I keep saying I won’t turn this blog into just obituaries, but there are some deaths I just can’t let go by without marking their passing. Adam West is one of those.
While most people look at someone like William Shatner as victims of typecasting, it was really Adam West who suffered the most. West was much like Clayton Moore (of Lone Ranger fame) in being so closely associated with the one role and never managing to branch out from it. Unlike Moore, though, West was never banished from the uniform, or even the role for that matter. He returned to the Batman role once in live-action and a few times as a voice artist, the most recently being Return of the Caped Crusaders which I saw in a special theater screening a while back. It’s ironic then that Shatner was cast in the sequel, something that sounds like was far enough along to still be completed after West’s death yesterday.
Whether or not the people behind the Return of the Caped Crusaders were aware of West’s leukemia, they had to have known that you can’t take your health for granted when you’re in your late 80s. It reminds me of the heavy use of Christopher Lee in his latter years, especially how they managed his filming for The Hobbit when he was very frail.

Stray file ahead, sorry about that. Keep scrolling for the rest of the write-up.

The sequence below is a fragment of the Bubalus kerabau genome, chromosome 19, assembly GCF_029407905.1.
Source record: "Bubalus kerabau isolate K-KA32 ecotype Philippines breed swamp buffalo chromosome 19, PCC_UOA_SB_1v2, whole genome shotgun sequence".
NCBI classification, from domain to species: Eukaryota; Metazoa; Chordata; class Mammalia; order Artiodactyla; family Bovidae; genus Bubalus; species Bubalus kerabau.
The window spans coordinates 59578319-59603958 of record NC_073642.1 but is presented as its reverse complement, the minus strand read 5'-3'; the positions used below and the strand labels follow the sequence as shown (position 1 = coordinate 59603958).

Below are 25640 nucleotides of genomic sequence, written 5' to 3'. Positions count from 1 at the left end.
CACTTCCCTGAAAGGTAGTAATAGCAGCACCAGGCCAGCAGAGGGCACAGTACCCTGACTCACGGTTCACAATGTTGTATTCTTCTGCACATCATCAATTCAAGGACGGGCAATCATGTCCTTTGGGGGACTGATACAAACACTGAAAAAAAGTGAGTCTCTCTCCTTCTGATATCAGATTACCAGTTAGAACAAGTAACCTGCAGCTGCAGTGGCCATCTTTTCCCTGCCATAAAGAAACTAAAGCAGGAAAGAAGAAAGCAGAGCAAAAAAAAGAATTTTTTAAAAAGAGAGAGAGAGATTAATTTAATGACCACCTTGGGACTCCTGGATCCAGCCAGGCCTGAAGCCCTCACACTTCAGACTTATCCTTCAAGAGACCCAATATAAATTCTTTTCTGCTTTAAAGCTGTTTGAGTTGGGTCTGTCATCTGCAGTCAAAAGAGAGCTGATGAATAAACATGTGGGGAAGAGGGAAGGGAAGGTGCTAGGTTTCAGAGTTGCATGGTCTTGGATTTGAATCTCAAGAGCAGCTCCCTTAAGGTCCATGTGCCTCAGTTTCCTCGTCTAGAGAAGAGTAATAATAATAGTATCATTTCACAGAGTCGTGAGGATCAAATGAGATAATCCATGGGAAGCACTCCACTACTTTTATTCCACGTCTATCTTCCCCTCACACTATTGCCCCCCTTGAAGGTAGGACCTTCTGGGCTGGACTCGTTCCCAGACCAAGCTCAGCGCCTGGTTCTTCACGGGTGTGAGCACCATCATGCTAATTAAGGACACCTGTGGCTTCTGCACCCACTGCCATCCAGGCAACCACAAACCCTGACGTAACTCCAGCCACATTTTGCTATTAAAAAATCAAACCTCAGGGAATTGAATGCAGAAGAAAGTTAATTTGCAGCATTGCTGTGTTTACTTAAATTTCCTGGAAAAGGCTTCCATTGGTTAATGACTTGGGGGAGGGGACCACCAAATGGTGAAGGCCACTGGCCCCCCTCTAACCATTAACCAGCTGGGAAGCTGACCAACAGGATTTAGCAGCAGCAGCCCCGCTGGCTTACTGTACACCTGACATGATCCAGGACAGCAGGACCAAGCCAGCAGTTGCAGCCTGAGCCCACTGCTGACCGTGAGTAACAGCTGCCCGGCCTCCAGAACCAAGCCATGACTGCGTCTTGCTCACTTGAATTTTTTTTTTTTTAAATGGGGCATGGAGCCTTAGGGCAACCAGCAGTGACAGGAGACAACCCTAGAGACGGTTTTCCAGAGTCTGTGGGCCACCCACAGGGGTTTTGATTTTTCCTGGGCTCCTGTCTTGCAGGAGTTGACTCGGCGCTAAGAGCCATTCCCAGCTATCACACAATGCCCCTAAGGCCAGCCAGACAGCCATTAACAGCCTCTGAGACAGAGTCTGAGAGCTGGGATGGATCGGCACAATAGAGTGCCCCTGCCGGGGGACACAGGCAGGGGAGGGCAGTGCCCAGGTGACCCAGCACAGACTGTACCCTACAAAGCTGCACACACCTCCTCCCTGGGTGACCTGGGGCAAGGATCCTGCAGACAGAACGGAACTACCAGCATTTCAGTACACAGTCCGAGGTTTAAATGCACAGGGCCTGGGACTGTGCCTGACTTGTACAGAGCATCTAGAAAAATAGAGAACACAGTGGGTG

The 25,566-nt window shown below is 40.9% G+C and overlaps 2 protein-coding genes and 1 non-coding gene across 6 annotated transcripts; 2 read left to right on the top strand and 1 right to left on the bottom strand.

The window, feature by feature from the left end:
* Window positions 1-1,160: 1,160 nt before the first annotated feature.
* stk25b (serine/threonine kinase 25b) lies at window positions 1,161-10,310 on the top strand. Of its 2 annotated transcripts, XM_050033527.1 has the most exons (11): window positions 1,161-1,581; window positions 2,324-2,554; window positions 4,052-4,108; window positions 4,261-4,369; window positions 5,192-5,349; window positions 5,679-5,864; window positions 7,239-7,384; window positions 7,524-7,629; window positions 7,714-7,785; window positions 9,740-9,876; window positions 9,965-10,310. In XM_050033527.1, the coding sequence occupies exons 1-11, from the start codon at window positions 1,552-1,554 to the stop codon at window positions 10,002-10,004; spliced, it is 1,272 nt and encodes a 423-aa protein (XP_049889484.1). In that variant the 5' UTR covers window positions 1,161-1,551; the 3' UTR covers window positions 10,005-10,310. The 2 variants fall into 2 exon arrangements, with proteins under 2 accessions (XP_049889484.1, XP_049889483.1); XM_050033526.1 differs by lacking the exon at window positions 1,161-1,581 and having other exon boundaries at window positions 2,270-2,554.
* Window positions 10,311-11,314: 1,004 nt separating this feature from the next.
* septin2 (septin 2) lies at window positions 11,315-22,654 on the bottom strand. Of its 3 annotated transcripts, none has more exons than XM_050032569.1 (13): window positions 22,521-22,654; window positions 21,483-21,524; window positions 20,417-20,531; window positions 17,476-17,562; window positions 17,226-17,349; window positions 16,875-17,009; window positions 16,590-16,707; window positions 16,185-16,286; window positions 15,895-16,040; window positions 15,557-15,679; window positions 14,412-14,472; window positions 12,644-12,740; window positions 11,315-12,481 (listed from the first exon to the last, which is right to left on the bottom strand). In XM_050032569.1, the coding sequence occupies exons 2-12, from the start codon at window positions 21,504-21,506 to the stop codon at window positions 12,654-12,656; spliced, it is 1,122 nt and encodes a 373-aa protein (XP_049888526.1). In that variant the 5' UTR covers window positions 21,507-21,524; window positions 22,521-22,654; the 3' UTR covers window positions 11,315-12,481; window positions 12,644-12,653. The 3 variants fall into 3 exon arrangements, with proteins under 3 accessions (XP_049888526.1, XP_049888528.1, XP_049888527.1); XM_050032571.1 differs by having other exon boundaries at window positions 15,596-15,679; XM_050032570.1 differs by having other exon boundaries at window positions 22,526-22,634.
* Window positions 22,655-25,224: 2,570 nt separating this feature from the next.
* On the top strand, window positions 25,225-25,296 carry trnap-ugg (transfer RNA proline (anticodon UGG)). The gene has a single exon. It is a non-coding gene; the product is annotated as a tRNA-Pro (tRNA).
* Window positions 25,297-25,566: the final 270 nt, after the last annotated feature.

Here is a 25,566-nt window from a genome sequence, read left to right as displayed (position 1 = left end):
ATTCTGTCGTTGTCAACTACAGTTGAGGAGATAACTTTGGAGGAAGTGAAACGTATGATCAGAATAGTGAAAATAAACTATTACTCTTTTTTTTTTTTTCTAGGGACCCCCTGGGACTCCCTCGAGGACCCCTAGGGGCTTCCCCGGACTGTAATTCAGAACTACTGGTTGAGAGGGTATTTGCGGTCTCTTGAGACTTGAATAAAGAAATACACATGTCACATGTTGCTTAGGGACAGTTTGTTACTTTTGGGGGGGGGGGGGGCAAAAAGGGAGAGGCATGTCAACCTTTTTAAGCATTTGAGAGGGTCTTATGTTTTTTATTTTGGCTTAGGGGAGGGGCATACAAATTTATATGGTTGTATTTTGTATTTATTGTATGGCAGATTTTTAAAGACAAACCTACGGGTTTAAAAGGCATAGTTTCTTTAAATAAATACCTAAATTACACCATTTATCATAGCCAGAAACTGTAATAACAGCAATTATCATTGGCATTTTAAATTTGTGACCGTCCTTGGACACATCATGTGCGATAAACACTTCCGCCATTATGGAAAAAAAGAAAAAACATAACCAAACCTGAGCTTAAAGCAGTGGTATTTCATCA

I won’t use this blog post as a summation of Adam West’s career other than to say that somewhere in the 90s he was able to establish himself as a brand. His Family Guy persona, that of an egocentric eccentric Mayor bordering on senility, was really the culmination of a transformation that was already well underway.
By the time Facebook came out West was able to settle into a home that allowed him to be surrounded by his fans 24/7. I was following him while he posted photos of his various cooking projects, like a turkey or a pot-roast. It felt as if he was like an old uncle or something. A few of the other remaining holdouts from the 60s are enjoying similar treatment on social networks. But the fact remains that West was able to keep working steadily up until his death is a triumph of not so much escaping typecasting but using it to his advantage, and always doing it with the same sense of fun as the Batman TV show.
Godspeed, Adam West.
I had a very special relationship with the Batman character growing up, one that was heavily dominated by West’s portrayal. I’ll be writing a separate blog post about that one.